What Does it Mean to Believe Anyway?

russian orthodox churchFourth Sunday in Lent

Numbers 21:4-9

Ephesians 2:1-10

John 3:14-21

Do you believe? Much of our reading- including John 3:16, maybe the most recognizable Bible verse for Christians- revolves around the word, “believe.” The stakes seem pretty high depending on whether or not we believe. So many people view this passage as a verrrry high stake True or False exam question.

Jesus is the Son of God. True or False?

If you answer true then you get to go to heaven and if you answer false, then you go to hell. Belief in God is very important, but not for fear of eternal punishment from God. There’s more to say about that. But it is important to understanding this passage and to understanding what it means to be a follower of Jesus. So what does it mean to “believe” anyway?

Many people understand “belief” to be a sort of intellectual ascent. One has the right knowledge or they have arrived at the correct answer and so God will reward such people with eternal life. They answered “True” on the Jesus is the Son of God exam question because they understand it to be factually true. But that doesn’t seem to be the whole of what belief is. Maybe a part of it, but not the whole thing. If right knowledge about Jesus constitutes belief, then the many demons of Mark’s Gospel and even the Devil believe in Jesus and are not condemned. In the temptation narratives according to Matthew and Luke, the Devil tempts Jesus to turn stones to bread and to leap from the top of the Temple to be caught by angels. The Devil clearly believes in the presence of Jesus’ divine power, but could you say that he believes in him?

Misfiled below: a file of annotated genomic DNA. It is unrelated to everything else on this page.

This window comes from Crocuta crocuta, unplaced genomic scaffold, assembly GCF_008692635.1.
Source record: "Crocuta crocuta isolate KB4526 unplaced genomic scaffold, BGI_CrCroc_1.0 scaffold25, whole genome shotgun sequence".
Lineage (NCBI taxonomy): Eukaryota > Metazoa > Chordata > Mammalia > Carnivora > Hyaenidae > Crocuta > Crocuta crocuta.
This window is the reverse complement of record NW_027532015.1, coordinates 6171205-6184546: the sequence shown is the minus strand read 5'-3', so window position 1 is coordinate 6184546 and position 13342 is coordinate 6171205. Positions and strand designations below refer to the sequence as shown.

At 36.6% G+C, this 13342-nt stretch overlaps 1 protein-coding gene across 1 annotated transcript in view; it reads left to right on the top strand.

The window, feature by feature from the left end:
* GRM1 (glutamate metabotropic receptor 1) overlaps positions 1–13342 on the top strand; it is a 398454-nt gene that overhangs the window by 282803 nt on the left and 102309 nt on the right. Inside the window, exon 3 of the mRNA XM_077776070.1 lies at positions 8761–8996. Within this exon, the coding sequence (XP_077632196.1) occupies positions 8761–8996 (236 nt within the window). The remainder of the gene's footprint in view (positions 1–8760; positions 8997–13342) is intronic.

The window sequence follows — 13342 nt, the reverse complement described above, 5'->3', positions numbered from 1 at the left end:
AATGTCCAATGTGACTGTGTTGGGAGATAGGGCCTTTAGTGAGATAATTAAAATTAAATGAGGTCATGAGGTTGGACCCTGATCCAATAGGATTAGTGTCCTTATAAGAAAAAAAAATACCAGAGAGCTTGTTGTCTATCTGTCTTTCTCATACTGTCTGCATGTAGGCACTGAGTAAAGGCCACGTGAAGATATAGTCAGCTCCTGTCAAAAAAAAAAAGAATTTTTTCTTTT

Belief is more than knowing something to be factually true, but it also involves trust. About two weeks ago, Prime Minister of Israel, Benjamin Netanyahu, gave a speech to the U.S. Congress warning the audience of the dangers of Iran, how close they are to attaining a nuclear weapon, and how the U.S. should not engage in diplomatic relations with this country. This event arrived in great controversy and great controversy followed the event. Some people lauded the speech saying that Netanyahu speaks the truth and has good insights. Others pointed out his previous mistakes regarding Iran’s nuclear status and felt that his dismissal of diplomacy is a bad move. But what is really at the heart of this is that some people believe in Netanyahu and others do not. Some people believe that his words are true and that his vision for the future has the best interests of Israel, the U.S., Iran, and the world in mind. Others do not believe in him and either do not believe that his words are true or that his vision for the future does not have the best interests of Israel, the U.S., Iran, and the world in mind.

The same knowledge and trust are present when one believes in Jesus as the Son of God. It may be knowing that certain facts of his life are true, but more than that, it is a matter of trust in our hearts. Belief is about trusting the promises of God to be true. Is God trustworthy when God promises mercy, forgiveness, and unconditional love? When we believe or wholly trust these things to be true, then our whole lives are transformed. It affects our mind, body, and our hearts. In our mind we may hold certain historical facts to be true. In our body, we are inspired by what we know and have experience about God and Jesus and so we go out to share this unconditional love with others. In our hearts, we find strength when we are hurting, lost, or apathetic. When we are weighed down by sin and death, fear and pain, sadness and addiction, we can find strength when we believe or trust in the power and goodness of God to care for us in the midst of that pain and to set wrongs to right.